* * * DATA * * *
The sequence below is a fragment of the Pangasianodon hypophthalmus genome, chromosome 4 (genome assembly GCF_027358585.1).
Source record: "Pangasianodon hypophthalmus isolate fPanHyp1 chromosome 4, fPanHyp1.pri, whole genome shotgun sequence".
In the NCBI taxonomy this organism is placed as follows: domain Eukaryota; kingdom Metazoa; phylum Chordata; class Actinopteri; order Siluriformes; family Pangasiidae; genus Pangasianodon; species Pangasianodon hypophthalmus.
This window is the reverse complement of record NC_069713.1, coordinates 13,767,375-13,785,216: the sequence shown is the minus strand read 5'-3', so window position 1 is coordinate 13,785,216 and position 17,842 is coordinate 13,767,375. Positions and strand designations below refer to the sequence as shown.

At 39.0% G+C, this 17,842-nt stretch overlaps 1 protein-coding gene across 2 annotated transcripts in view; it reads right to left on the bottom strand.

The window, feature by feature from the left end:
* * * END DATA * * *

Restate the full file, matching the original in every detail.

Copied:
The sequence below is a fragment of the Pangasianodon hypophthalmus genome, chromosome 4 (genome assembly GCF_027358585.1).
Source record: "Pangasianodon hypophthalmus isolate fPanHyp1 chromosome 4, fPanHyp1.pri, whole genome shotgun sequence".
In the NCBI taxonomy this organism is placed as follows: domain Eukaryota; kingdom Metazoa; phylum Chordata; class Actinopteri; order Siluriformes; family Pangasiidae; genus Pangasianodon; species Pangasianodon hypophthalmus.
This window is the reverse complement of record NC_069713.1, coordinates 13,767,375-13,785,216: the sequence shown is the minus strand read 5'-3', so window position 1 is coordinate 13,785,216 and position 17,842 is coordinate 13,767,375. Positions and strand designations below refer to the sequence as shown.

At 39.0% G+C, this 17,842-nt stretch overlaps 1 protein-coding gene across 2 annotated transcripts in view; it reads right to left on the bottom strand.

The window, feature by feature from the left end: